The Department of Defense reports elevated levels of toxic perfluoroalkyl and polyfluoroalkyl substances (PFAS) in drinking water near several of its bases, according to new data released by the department.
Tests of drinking water near bases in Washington state, Pennsylvania, Florida and Michigan have revealed levels of chemicals well above a health threshold set by the Environmental Protection Agency (EPA).
PFAS is the name of a group of thousands of chemicals, some of which have been linked to health problems such as kidney and testicular cancer and liver damage.
The substances have been used in products such as fire-fighting foam, which is used by the military. For this reason, PFAS can be found near military bases and can contaminate nearby water.
They are often called “eternal chemicals” because they build up in the human body and the environment instead of breaking down over time.
Although PFAS have long been known to seep into groundwater near military installations, the new data provides official insight into their impact on nearby drinking water.
Although the EPA has stated that levels of two types of PFAS called PFOA and PFOS should not exceed 70 parts per trillion (ppt) – and states have requested even lower levels – results for some of the bases exceed by far that.
An October assessment found that a sample of drinking water near Naval Air Station Whidbey Island in Washington state contained 4,720 ppm of PFOS. In September, a sample containing 208 ppt of PFOA was detected.
Meanwhile, a drinking water sample near Washington State’s Joint Base Lewis-McChord Yakima training center was found to contain 800 ppt of PFOS in January. A separate sample from January at the base was found to contain 130 ppt of PFOA.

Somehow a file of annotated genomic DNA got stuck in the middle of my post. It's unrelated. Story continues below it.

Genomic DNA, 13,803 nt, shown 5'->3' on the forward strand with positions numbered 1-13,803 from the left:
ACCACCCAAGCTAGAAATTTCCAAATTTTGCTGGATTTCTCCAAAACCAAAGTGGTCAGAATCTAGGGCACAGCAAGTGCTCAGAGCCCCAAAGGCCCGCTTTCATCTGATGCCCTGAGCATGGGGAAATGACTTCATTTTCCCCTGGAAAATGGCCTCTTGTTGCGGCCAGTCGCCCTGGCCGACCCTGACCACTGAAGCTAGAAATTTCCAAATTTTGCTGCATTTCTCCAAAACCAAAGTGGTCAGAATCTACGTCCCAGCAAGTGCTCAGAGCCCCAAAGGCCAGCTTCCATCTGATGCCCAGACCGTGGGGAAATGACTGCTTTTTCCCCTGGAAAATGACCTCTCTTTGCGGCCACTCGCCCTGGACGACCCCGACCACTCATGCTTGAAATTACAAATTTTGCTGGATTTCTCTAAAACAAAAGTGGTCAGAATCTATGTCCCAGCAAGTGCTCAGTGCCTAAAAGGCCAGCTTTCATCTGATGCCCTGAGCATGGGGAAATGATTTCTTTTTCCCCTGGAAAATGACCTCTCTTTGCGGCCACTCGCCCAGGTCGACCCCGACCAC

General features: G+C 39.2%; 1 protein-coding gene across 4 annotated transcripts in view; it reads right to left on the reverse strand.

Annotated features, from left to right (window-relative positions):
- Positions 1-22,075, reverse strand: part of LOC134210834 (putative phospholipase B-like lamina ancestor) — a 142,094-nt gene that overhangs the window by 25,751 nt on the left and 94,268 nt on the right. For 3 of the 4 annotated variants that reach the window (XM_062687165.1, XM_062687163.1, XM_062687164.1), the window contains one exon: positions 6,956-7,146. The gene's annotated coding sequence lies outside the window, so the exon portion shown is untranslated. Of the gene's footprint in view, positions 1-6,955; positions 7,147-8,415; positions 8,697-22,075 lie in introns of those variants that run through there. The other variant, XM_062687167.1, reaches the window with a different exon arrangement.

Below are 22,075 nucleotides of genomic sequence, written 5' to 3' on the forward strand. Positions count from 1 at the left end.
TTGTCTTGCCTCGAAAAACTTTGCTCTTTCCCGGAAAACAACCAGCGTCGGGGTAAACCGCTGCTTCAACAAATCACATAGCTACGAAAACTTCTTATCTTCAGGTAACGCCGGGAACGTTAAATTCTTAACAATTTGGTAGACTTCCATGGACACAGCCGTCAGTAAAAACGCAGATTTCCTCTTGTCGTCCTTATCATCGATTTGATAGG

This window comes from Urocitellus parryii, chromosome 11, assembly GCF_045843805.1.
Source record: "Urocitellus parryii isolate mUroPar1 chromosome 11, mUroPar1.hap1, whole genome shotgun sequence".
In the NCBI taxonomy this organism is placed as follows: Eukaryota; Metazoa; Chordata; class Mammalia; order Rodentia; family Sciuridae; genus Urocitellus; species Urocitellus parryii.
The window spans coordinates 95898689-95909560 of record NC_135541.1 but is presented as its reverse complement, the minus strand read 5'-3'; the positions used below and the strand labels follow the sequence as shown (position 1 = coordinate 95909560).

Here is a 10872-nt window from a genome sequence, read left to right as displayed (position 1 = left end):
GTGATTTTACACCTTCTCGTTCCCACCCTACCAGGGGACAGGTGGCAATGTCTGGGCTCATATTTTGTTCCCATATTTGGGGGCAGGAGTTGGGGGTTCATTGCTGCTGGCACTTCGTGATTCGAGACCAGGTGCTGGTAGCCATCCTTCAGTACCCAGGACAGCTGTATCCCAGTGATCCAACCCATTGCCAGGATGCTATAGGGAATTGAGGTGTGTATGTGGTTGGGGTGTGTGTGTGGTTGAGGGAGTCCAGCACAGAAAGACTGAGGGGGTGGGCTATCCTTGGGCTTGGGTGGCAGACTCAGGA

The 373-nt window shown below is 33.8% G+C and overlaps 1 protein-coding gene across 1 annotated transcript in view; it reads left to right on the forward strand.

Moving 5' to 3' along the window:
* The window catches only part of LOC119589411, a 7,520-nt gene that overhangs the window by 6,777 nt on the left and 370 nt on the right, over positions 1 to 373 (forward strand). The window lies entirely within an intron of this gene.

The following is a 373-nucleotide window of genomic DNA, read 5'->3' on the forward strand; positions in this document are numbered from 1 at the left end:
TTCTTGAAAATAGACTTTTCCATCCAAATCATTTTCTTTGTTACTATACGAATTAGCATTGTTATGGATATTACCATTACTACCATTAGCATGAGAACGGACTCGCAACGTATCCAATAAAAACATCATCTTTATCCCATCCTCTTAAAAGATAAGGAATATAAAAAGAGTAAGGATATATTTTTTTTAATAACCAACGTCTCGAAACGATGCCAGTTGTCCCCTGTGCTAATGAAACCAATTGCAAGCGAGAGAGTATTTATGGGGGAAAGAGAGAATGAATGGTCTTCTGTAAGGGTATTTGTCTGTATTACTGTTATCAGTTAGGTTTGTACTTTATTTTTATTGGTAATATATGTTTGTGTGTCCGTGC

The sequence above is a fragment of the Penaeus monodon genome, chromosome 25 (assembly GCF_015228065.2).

A sample from the base near Willow Grove in Pennsylvania contained 864 ppt of PFOS in October.
Meanwhile, an August sample from Naval Air Station Florida Whiting Field was found to contain 206 ppt of PFOA in August. A sample from December contained 130 ppt of PFOS.
A November sample from Michigan’s Camp Grayling Army airfield was found to contain 119 ppt of PFOA.
“These levels are extremely high,” Jared Hayes, policy analyst at the Environmental Working Group, said in a statement.
“For too long, service members and people living in communities near military installations have been the victims of Pentagon inaction,” Hayes added.
A Department of Defense (DOD) spokesperson did not immediately respond to request for comment. but the findings note that where PFOA or PFOS levels exceeded the EPA advisory as a result of department activities, the DOD “immediately took action to address drinking water exposure “.
The department was required to disclose drinking water testing under the National Defense Fiscal Year 2022 Authorization Act.